Motor sport fans flocked back to the Newcastle 500 on Sunday as Scott McLaughlin clinched his first Supercars crown in a tamer-than-expected finale to the 2018 championship.
Supercars announced a crowd total of 162,248 for the three days of racing, down 30,000, or 15 per cent, on the official figure last year.
The Sunday showdown had loomed as a winner-takes-all battle between McLaughlin and Holden rival Shane van Gisbergen after the latter won Saturday’s dramatic first 250km race.
But a time penalty for a pitstop violation in Saturday’s race cost van Gisbergen 51 points, and he trailed McLaughlin by 53 instead of two entering the finale.
“The bloody series took it away from us. That’s shit,” the 2016 champion said after learning of the setback on Sunday morning.
And his prediction proved correct as the gap was too much for the 29-year-old Triple Eight star to make up.
Pole-sitter Dave Reynolds won the start and led McLaughlin and van Gisbergen until all three pitted together after 20 laps.
The top two’s teammates, DJR Team Penske’s Fabian Coulthard and Triple Eight’s Jamie Whincup, came together on the same corner where they clashed on Saturday, but this time it was Coulthard who ended up in the wall entering pit straight, bringing out the safety car.
McLaughlin exited the pits as race leader, ahead of Reynolds, with van Gisbergen in fifth, and took charge of the race.
Both he and van Gisbergen pitted again mid-race, and retiring Holden legend Craig Lowndes briefly led his final event as a solo driver.
But 25-year-old McLaughlin retook the lead and never looked like suffering the kind of heartbreak he suffered last year when three time penalties in the final race handed Whincup the championship.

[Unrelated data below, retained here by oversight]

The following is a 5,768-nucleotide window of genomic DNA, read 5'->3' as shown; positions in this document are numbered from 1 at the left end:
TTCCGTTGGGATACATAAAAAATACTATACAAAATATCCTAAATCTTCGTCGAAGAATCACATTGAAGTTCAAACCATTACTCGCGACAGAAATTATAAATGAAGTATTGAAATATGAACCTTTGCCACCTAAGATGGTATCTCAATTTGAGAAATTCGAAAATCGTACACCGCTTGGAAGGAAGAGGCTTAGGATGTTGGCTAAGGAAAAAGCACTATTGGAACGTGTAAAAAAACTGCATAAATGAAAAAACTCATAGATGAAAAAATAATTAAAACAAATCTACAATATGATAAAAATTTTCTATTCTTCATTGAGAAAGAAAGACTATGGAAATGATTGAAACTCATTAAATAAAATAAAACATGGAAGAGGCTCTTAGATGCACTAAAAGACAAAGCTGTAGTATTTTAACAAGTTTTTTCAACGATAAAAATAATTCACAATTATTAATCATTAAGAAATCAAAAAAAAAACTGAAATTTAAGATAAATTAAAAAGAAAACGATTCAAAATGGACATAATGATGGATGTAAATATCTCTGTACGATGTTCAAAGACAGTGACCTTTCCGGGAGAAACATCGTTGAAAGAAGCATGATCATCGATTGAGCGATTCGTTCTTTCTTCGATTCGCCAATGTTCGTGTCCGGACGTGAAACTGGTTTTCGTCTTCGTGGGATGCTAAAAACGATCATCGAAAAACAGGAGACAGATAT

He increased his lead over van Gisbergen, now in fourth, to 30 seconds before backing off and allowing Reynolds to take the chequered flag. McLaughlin finished second and van Gisbergen fourth.
“I have to pay respect to Shane. We raced hard all year. It was a hell of a battle,” McLaughlin said after race.
“It was the longest 10 laps of my life. I am absolutely amazed. I just can’t believe we have done it.”
Newcastle lord mayor Nuatali Nelmes, who presented a trophy on the podium, said the weekend had cast the city in its best light.
“Businesses and Novocastrians have outdone themselves welcoming visitors and showing them a good time,” she said.
“Visitors got their first glimpse of our newly revitalised city as it's poised for a new era of tourism growth.”
More than 20 luxury cruisers and leisure boats dotted the harbour on a picture-perfect day which provided city and state officials with the television images they had hoped for when agreeing to host the event.
“The world has been watching, and an aerial of our magnificent coastal city is one of the most popular images published to our social media accounts,” Cr Nelmes said.
Supercars chief executive Sean Seamer said on Sunday that the crowd total was a “massive number by any standards”.
“We were very happy with how the entire weekend was received,” he said.
Read more: The 100 best photos from the Newcastle 500
“As we anticipated, Friday numbers were down on last year, particularly amongst the locals, as people had already experienced their first event.
“The numbers really bounced back on Saturday and Sunday. The entire precinct was really busy, with people flooding in the gates each morning.
“Every single grandstand seat was taken, and all vantage points were extremely busy.”
He said accommodation businesses had enjoyed bumper bookings and hoped “those coming from outside of the Hunter spread their wings a little further this year”.
“In all, it was another absolutely stunning weekend.
“We thank once again the people of Newcastle and the Hunter for being such amazing hosts.”
Supercars crowd figures include people working at the track and tickets issued to residents and other people who might not have been at the race.